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Eluned Morgan MS, Minister for Health and Social Services

First published:
14 September 2021
Last updated:

I have received advice on the vaccination of 12-15 year olds from the Chief Medical Officers (CMOs) and want to update you.

The four nations Chief Medical Officers (CMOs) have considered this in detail.

Recently, the Joint Committee for Vaccination and Immunisation (JCVI) advised that for children and young people aged 12-15 who do not have underlying health conditions, the individual health benefits from vaccination are slightly greater than the potential known harms, but that the margin of benefit, is considered too small for them to recommend a universal programme of vaccination. They further advised that, should Ministers agree there are wider issues to consider which were outside the remit of JCVI to evaluate, for example, education and mental health issues, that the 4 CMOs were best placed to advise in this respect. These wider issues are what the CMOs have considered in detail, further informed by independent senior clinical and public health input from across the UK.

I am particularly concerned that some studies show that 1 in 7 children who have Covid infections are thought to develop post Covid syndrome.

After careful consideration, on public health grounds, the UK CMOs recommend that all children and young people aged 12-15 not already covered by existing JCVI advice should be offered a first dose of Pfizer-BioNTech COVID-19 vaccine.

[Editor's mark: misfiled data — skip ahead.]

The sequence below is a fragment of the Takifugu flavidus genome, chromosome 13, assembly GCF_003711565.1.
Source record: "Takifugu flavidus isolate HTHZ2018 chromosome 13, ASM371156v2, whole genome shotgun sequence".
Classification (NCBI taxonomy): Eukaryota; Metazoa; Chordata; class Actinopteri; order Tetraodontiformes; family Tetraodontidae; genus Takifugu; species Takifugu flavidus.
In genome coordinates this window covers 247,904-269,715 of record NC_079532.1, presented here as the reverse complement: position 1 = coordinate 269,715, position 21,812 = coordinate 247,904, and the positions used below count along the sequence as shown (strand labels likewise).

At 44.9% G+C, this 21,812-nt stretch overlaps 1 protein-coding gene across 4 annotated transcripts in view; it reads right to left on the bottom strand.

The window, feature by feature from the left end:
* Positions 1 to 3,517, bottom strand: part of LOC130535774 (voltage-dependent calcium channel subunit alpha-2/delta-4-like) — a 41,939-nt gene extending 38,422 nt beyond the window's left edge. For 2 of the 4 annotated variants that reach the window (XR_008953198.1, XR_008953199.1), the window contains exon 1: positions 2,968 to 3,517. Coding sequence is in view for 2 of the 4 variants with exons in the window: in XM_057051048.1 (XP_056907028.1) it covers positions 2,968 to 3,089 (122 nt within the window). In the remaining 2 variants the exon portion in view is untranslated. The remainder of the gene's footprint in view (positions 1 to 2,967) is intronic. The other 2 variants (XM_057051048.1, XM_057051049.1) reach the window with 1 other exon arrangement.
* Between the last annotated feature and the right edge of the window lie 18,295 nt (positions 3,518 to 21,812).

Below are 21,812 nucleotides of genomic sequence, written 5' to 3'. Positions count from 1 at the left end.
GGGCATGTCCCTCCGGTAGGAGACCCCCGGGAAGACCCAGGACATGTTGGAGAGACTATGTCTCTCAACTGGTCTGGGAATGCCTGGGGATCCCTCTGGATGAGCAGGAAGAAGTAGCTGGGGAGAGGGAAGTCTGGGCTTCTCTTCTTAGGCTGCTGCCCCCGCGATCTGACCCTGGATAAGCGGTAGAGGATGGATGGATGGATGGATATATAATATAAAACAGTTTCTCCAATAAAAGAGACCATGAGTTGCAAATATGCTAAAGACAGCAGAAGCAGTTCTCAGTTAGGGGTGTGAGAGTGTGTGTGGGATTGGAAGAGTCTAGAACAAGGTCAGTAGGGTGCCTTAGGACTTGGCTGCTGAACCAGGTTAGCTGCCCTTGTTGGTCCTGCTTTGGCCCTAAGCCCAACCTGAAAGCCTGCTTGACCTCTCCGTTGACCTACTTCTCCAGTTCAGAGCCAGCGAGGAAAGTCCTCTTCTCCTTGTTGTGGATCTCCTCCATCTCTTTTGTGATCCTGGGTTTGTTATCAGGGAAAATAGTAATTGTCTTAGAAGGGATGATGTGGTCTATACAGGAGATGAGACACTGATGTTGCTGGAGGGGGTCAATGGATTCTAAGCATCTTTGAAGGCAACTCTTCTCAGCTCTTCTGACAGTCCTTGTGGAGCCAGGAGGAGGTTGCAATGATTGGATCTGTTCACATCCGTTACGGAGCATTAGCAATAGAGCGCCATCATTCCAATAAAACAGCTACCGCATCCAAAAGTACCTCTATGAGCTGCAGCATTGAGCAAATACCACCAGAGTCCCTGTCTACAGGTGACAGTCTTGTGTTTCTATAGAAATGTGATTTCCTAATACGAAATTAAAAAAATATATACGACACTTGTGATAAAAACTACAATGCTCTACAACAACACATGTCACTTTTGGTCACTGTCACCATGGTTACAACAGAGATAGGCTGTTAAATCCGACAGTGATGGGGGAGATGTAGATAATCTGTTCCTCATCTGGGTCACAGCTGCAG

The UK CMOs have decided that the additional likely benefits of reducing educational disruption and the resulting reduction in public health harm provide enough extra advantage to recommend in favour of vaccinating this group. In addition, there is a small advantage at an individual level as already identified by the JCVI.

In line with the other nations of the UK, I thank the CMO for the advice and agree with their recommendations. Our NHS will work in the next couple of weeks to begin offering a dose of vaccine to all children and young people aged 12-15. We have a blended model of offering the vaccine with all health boards primarily inviting this age group to vaccination centres with some areas going through schools. The strength of this model is that it is based on local knowledge and it is flexible and agile so it can change depending on the circumstances.

The vaccine is not mandatory and people can choose whether to have the vaccine or not. There will be appropriate information made available for children and young people and their parents to make up their minds about vaccination. Parents or guardians will be asked to give consent. I encourage parents, guardians, children and young people to discuss together whether or not to have the vaccination.